The Mudcat Café TM
Thread #2224 Message #427403
Posted By: John P
28-Mar-01 - 08:29 AM
Thread Name: What is a Folk Song?
Subject: RE: What is a Folk Song?
I never said I didn't like singer-songwriters -- I just said I don't think most of that music is the same genre as folk music, or traditional folk if that is what we must call it now. Musically and lyrically it is mostly pop music or country music. I like a lot of it, but I don't usually call it folk.
I agree that the modern singer-songwriter tradition in some ways grew out of a genuine folk process. The same is even more true of rock music and especially rap. For the purposes of discussing genres of music this still doesn't make them traditional folk music. It is also traditional that electric blues is played on a Strat. It is traditional that a string quartet consists of two violins, a viola, and a cello. There are lots of traditions floating around, and lots traditional processes. In order to come up with a definition of traditional folk music that works for me, I've had to separate out the traditions from the music. That was the point I was trying to make -- melodically and lyrically, it sounds different. That's where I draw the lines for myself. The whole folk process thing of polishing the melodies and words by having them pass through many sets of hands creates specific types of melodies and words. The process itself, and the historicity of the tradition, can be separated from the actual physical characteristics of the music.
I'm not really concerned about tradtitions. I don't much pay attention to them when playing traditional folk music. Oh, I find it interesting to know about where a song came from, and why. I am fascinated by being able to trace different versions of a song across the centuries and continents. It gives me something to talk to the audience about during song introductions. But I try to avoid allowing the way that someone in the past in some other place played a song have any affect on how I play it. I play traditional music but am not a traditionalist.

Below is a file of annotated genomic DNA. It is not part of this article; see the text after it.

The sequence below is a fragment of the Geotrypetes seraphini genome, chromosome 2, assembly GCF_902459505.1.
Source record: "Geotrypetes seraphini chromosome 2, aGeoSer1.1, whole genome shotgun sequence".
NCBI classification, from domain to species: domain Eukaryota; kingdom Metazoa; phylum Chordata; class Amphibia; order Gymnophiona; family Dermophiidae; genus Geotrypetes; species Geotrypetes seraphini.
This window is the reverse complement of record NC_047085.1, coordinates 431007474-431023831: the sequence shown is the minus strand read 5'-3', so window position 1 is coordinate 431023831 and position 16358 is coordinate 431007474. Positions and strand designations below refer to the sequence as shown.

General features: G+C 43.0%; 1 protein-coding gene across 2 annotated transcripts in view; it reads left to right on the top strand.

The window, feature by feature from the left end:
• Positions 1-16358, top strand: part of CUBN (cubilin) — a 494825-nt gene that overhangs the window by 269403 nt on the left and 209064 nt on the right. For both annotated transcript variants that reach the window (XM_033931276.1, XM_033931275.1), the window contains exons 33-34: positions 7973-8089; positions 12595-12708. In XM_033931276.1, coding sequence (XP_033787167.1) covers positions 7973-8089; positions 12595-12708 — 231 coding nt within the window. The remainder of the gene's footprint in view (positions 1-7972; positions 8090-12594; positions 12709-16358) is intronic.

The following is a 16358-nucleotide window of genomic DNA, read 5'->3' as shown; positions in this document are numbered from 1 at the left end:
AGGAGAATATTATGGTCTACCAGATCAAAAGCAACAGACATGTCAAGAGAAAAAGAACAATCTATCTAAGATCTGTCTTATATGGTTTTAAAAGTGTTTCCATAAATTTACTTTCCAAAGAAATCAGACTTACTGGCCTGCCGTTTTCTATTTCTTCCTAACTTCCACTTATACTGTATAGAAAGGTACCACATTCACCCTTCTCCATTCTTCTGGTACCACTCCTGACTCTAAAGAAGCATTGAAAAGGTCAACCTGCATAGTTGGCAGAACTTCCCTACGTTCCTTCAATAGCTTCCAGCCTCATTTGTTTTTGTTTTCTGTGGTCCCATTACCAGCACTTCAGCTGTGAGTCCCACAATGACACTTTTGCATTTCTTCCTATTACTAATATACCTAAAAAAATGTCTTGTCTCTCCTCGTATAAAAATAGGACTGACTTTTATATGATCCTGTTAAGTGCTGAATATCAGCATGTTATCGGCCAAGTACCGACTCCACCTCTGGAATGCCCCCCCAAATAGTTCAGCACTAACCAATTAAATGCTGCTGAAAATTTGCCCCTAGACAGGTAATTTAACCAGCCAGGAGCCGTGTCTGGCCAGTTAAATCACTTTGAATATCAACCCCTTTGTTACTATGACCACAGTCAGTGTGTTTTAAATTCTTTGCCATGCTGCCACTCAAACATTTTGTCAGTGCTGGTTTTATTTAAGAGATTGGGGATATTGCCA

Perhaps this is why Folk Roots magazine started using the the term "roots music" instead of "traditional music". And this is one of the reasons why I dislike having singer-songwriters included in the definition of folk music. If I say "folk" everyone thinks Joni Mitchell, Greg Brown, ani defranco, Bob Dylan, etc. -- that word is meaningless as a description of a genre of music these days. If I say "traditional folk" everyone hears the word "traditional" and thinks that implies lots of things about where, how, why, and on what instruments the music gets played. That word carries a lot of freight that doesn't have anything to do with the melody or the words of the song.
A few words on cross-genre music making: I could conceive of a rap band doing a traditional folk song. I think it would remain a traditional folk song. Steeleye Span plays traditional folk music. The dreaded classical soprano singing a traditional folk song all wrong doesn't stop that song -- melodically and lyrically -- from being a traditional folk song. I've been fooling around with an arrangement of the beginning of Beethoven's 6th symphony for acoustic guitar, fiddle, djembe, and didgerdu. This ruination of a perfectly good symphony isn't going to stop it from being classical music. And if throw a Beatles song into a set of traditional British ballads, it is still going to be a 60s pop song.
I hope some of this makes sense. It's 5:00 in the morning . . .